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By Kali

In my years of working at the Scripps Institution of Oceanography, I was privileged to visit some of the most beautiful, unspoiled places on Earth because Scripps often goes to places no tourists and few humans ever go. I've watched dolphins riding the bow waves of a research vessel as it sailed through the ice-carved, waterfall-bedecked fjords of Chile's Magellanic Passage. I've seen uninhabited archipelagos rising out of the middle of the Pacific Ocean, surrounded by rings of transparent emerald and turquoise water - water so clear that you can see through it for 300 feet.

I've also been to once-glorious places where no tourist goes because those places have been so badly damaged by the activities of human beings. Of these, the worst was certainly the Marshall Islands.

The Marshall Islands are a double chain of atolls in the central Pacific, very close to the equator. The largest is Majuro, which also boasts the seat of government for the Marshall Islands. Like all atolls, Majuro is the ring-shaped top rim of a giant coral reef and, at its highest point, measures about 10 feet above sea level. You can walk on dry land from the inner edge of the ring of land to the outer edge - that is, from the lagoon to the ocean - in about a minute everywhere on the island.

Other islands in the chain include Wotje, Lib, Namit and Ujelang, of which you have probably never heard, and a few others you might know - Bikini, Eniwetok and Kwajalein. Those islands have been destroyed or rendered unlivable by atomic bomb testing and missile testing.

The first thing you notice in the Marshall Islands is the garbage. There is garbage absolutely everywhere. All but one beach on the 30-mile long island of Majuro is littered with everything you can imagine, although disposable diapers are probably most noticeable. The lagoon in the center of the atoll is full of garbage. Majuro has endless coral sand beaches, leading out onto shallow ocean filled with sea life. You wouldn't want to swim on the reef flats, though. You would have to pick your way through the Pampers on the beach, then dodge the floating plastic wrappers as you swim out.

The second thing you notice is the number of people. There are people everywhere and it seems like all the women under 40 are pregnant. People live in cardboard boxes in the middle of lush growths of pandanus and coconut palms. They live in corrugated aluminum lean-tos, pasted up against pressboard hovels. They don't do much. They lie in their sweatboxes in the middle of the day and pass the time.

I went to a small museum on Majuro called the Marshall Islands Alele. An alele is a small purse in which you put precious things. I'm not much of a souvenir collector but I got a few things at the gift shop there. They had wonderful t-shirts with scenes from traditional Marshallese life, accompanied by Marshallese sayings. My favorite depicted a woman in a patterned skirt woven from pandanus leaf fabric sitting before a mass of plant leaves. Her hair streams down her bare back and she raises a small club in her hand. At the bottom of the picture are the words juum ettor. The club is juum ettor, the pandanus pounder. It's made of the inner column of a huge conch shell and gets smoother and better shaped as it is used to beat pandanus into usable fibers for clothing and home use. The juum ettor is passed from mother to daughter, improving with each generation.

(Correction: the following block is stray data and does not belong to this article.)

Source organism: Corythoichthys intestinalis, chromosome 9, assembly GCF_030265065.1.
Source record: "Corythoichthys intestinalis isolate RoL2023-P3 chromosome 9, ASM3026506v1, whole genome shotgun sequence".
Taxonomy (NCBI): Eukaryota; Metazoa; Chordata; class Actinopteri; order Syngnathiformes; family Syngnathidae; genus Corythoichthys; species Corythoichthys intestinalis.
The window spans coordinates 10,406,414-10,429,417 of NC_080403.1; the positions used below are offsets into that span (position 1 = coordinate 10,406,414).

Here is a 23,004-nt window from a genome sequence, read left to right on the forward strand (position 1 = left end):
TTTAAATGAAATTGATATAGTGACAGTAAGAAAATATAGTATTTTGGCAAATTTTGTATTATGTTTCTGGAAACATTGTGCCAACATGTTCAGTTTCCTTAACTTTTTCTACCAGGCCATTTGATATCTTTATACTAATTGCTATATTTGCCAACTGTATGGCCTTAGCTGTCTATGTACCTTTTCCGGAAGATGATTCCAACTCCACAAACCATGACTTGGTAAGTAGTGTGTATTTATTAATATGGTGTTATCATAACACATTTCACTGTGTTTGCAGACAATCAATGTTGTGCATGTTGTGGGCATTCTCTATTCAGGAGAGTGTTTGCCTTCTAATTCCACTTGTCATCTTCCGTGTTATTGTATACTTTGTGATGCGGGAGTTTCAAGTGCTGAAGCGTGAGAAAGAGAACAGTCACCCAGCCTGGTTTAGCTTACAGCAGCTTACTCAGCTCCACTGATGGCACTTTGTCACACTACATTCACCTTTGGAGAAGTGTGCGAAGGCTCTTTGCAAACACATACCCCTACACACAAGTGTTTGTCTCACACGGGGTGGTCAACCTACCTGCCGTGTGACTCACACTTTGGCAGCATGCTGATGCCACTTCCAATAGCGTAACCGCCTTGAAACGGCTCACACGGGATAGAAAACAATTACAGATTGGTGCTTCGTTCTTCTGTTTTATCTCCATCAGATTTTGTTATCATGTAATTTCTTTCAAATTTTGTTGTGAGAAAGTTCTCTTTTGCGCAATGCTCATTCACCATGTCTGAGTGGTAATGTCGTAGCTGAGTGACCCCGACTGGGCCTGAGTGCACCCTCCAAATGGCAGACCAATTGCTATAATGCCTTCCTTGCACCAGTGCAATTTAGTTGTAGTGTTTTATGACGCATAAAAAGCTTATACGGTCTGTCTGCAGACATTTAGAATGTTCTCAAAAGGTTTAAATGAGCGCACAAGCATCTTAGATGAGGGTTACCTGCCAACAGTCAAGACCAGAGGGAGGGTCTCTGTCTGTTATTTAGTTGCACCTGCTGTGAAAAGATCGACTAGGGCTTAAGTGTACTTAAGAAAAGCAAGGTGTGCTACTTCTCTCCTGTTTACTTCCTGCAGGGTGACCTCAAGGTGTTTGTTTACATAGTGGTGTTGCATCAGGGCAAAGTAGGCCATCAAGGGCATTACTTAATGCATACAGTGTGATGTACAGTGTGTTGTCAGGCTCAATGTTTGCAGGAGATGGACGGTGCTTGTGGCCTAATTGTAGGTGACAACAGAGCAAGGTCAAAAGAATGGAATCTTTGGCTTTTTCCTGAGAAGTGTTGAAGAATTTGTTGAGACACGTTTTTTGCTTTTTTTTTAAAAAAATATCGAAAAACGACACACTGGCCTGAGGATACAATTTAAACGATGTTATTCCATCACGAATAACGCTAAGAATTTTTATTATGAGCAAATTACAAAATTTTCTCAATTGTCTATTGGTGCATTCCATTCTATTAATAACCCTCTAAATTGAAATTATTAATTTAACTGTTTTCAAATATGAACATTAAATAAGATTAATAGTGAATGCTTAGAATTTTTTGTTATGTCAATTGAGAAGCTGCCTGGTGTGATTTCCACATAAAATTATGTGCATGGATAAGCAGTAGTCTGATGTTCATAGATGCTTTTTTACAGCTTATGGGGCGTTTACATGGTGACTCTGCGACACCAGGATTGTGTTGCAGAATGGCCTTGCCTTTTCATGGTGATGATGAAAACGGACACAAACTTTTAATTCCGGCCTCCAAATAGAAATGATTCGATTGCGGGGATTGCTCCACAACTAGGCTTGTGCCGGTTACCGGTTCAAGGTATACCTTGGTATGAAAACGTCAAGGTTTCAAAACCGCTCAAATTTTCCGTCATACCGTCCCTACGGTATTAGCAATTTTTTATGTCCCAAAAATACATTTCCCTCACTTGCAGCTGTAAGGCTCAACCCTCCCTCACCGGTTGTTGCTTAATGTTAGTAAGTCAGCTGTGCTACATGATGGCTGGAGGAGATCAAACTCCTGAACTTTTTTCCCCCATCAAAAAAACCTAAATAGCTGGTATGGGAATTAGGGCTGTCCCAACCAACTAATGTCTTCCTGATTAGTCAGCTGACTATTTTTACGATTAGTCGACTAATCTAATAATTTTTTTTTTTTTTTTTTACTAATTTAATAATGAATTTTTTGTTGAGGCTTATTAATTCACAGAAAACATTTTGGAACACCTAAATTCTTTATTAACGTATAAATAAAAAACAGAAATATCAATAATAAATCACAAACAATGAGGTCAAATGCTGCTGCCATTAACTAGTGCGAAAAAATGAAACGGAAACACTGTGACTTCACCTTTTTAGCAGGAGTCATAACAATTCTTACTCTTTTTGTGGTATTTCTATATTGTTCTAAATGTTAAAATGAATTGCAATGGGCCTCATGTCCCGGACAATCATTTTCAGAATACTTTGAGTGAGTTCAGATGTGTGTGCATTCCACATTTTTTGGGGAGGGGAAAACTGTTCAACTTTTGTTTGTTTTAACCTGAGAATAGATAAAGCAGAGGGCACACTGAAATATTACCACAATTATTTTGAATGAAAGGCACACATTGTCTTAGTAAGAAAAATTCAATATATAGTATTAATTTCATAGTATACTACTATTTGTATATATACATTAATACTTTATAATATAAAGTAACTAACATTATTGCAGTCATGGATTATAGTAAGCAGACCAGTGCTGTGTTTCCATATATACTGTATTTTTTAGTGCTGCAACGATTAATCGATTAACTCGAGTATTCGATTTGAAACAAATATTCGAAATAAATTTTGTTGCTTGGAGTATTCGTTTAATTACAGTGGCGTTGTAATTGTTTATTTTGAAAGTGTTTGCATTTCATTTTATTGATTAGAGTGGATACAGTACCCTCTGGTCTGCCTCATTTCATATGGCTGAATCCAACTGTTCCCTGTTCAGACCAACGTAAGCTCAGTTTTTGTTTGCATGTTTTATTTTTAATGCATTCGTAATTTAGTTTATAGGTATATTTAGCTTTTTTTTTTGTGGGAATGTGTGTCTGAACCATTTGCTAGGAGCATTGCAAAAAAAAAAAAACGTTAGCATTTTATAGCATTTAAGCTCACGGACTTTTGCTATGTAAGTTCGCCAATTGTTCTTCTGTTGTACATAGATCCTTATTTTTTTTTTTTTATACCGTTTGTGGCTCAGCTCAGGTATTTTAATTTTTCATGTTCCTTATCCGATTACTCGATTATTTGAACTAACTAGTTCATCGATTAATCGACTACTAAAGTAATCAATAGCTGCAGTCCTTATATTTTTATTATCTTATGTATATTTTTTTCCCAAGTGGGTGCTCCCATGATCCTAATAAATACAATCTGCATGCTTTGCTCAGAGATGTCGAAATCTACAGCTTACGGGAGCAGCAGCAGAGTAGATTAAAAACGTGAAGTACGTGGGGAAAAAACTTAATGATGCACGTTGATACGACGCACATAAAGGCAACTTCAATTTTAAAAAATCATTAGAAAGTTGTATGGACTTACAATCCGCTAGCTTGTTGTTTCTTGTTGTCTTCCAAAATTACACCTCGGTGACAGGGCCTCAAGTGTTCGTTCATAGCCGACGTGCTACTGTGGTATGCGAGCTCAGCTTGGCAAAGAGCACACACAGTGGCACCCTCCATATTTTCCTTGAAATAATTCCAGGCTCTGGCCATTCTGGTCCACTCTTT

In Marshallese, names for objects also symbolize ideas, and juum ettor has a much larger meaning than simply the name of a domestic object. The Marshallese are matrilineal so all inheritance is through women. Land, being both necessary and scarce, is of enormous value and almost all land is part of one bwij or another. Each bwij belongs to one family and that is where the family lives and grows the vegetables needed to supplement the fish provided by the ocean. If the bwij is lost, or the land damaged by poor planting practices, the family dies. Thus, the eldest daughter in a family inherits not only the pandanus pounder but also juum ettor - the responsibility to care for the bwij and keep it as a home for the family.

I gave another shirt to a friend and I haven't seen it in a while. I do recall that the shirt had a picture of a man fishing on a coral reef and the caption meant "the life giving force of the reef and the responsibility to preserve it." As women planted, harvested and cared for the land, men built boats, fished and cared for the reef. Obviously, the Marshall Islands had a delicately balanced human ecology and a supporting culture in which everyday objects reminded them of the need to use the gifts of the natural world carefully and without waste.

The Marshall Islands' traditional, conservative way of life changed when the U.S. told the Marshallese that they needed Bikini Atoll for a secret project that would benefit everyone in the world, preserve peace and do the Marshallese no harm. The U.S. moved Bikini's inhabitants off the atoll and onto Majuro, just for the duration of the tests, and set off an atomic bomb. Of course, Majuro was fully populated, like all the Marshall Islands, and there was no land to spare for the Bikinians, but the U.S. had promised that the relocation was temporary and that they could move back home as soon as the project concluded.